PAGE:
Peer or Expert?

By Leo Bottary for, published February 10, 2013

Last summer, I wrote a post titled: What Does It Take to be a Great Chair?  I wasn’t talking about a piece of furniture and the requirements of four strong legs and a comfortable seat.  I was referring of course to Vistage Chairs who professionally facilitate CEO and key executive peer advisory boards here in the U.S. and around the world.  (Seems it doesn’t matter where you’re from; everyone can benefit from joining a peer group).  Having never been a Chair, the content for that post was developed largely with the help of our Vistage community’s Best Practice Chairs.   These are the Chairs who make all of our other Chairs even better.  They share their wisdom, experiences, and techniques to help Vistage Chairs deliver the best possible value to their members.

My interest in the topic of peer advisory groups comes in part from my work at Seton Hall University, where I don’t lecture so much as facilitate learning teams for two of its graduate programs.  These students are peers, yet they come from different backgrounds, experiences and vocations.  Together, we create an environment of trust, and the students soon discover they learn as much from one another as they do from their instructor/facilitator.   They also develop a culture of shared responsibility and accountability which only elevates the quality of the learning experience.   It’s a dynamic setting that creates true abundance.  That said, because of the new material we introduce to the students, we tend to lead these student learning teams as more expert than peer.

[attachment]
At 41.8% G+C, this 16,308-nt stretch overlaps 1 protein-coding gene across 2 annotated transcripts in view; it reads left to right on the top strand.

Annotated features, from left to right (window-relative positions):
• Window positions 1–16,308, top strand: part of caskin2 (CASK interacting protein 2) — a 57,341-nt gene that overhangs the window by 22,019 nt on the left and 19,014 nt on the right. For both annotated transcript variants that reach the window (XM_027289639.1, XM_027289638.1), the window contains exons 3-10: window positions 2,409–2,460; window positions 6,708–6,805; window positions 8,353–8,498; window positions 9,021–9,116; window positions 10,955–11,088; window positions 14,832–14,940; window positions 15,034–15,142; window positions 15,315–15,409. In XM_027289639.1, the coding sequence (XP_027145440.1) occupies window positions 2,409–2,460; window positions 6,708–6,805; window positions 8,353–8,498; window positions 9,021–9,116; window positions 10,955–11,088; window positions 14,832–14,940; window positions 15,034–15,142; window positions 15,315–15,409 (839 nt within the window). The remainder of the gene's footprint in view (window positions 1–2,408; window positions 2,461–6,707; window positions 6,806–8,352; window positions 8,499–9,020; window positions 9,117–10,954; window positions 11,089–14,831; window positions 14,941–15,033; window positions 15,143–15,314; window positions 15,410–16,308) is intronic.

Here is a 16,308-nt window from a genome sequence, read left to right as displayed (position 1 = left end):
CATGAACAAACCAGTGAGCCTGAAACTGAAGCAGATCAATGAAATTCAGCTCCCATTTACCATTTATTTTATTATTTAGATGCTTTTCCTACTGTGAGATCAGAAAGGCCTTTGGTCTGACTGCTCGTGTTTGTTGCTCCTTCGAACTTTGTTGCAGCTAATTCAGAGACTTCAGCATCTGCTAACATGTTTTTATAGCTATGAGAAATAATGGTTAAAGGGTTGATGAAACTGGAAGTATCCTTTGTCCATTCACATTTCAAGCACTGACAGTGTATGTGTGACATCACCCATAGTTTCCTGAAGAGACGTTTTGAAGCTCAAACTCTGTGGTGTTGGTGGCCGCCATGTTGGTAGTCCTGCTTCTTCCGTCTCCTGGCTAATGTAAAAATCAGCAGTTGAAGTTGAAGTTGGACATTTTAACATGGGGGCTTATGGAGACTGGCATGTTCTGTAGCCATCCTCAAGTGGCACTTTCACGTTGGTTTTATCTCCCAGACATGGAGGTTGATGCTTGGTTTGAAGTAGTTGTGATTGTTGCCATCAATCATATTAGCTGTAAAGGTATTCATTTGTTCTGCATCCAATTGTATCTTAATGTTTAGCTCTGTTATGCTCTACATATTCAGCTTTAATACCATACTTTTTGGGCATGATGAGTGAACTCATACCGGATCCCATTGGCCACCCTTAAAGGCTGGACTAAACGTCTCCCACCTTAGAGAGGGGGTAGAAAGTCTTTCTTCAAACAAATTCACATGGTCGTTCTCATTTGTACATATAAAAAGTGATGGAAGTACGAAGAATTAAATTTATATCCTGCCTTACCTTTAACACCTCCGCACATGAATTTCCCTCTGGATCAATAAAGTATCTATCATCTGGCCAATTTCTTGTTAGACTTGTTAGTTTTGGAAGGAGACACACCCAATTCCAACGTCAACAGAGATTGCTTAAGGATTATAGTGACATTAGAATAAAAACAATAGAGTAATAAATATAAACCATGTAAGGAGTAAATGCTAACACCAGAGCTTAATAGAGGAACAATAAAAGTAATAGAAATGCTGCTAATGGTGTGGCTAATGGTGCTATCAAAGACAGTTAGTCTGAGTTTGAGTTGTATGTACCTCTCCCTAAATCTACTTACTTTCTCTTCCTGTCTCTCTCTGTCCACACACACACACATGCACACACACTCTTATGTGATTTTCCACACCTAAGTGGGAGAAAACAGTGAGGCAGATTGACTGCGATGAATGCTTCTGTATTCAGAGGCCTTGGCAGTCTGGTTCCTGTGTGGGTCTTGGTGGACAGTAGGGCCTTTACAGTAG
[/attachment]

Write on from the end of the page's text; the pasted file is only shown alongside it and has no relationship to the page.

All of this made me think about Bill George’s book, True North Groups.  Bill George reminds us that the word facilitate means “to make easier.”  The more I’ve talked to our Chairs, the more I’ve come to realize that we have to consider what are we making easier and for whom?  At Vistage, we essentially lead two types of CEO groups.  One is comprised of CEOs leading companies $5 million and higher (CE Groups) while the other consists of business owners who lead companies in the $1 million – $5 million range (SB Groups).  So if you ask the question about whether our Vistage Chairs lead as peers or experts, one quickly comes to conclusion that it depends on the needs of the group.

To generalize a bit, the Vistage Chair who leads an SB group is more likely to facilitate that group in a manner that leans toward expert.  Many of these business leaders are either trying to stabilize their businesses or take them to the next level of size and sophistication.  To do so, they not only depend on their fellow members, but also on the expertise of their Chair.  In the CE Group, Chairs lead CEOs who are far more experienced, so they are faced with a different set of complex challenges.  Here, Chairs tend to lead more as peer.  In either situation it’s always a balance. It’s never 100% one or the other, but striking that balance and getting every drop of value for the members based on their needs and expectations is one of the key the differences between a garden variety facilitator and a Vistage Chair.  Our Chairs are what make Vistage, Vistage.

*Note:  After spending a great deal of time with about 450 Vistage Chairs from all over the world at our International Conference in Dallas, it’s hard not to be inspired to write about the great work they do.  I hope some of our Chairs read this post and offer their comments on this topic – a topic about which I can only scratch the surface without their help.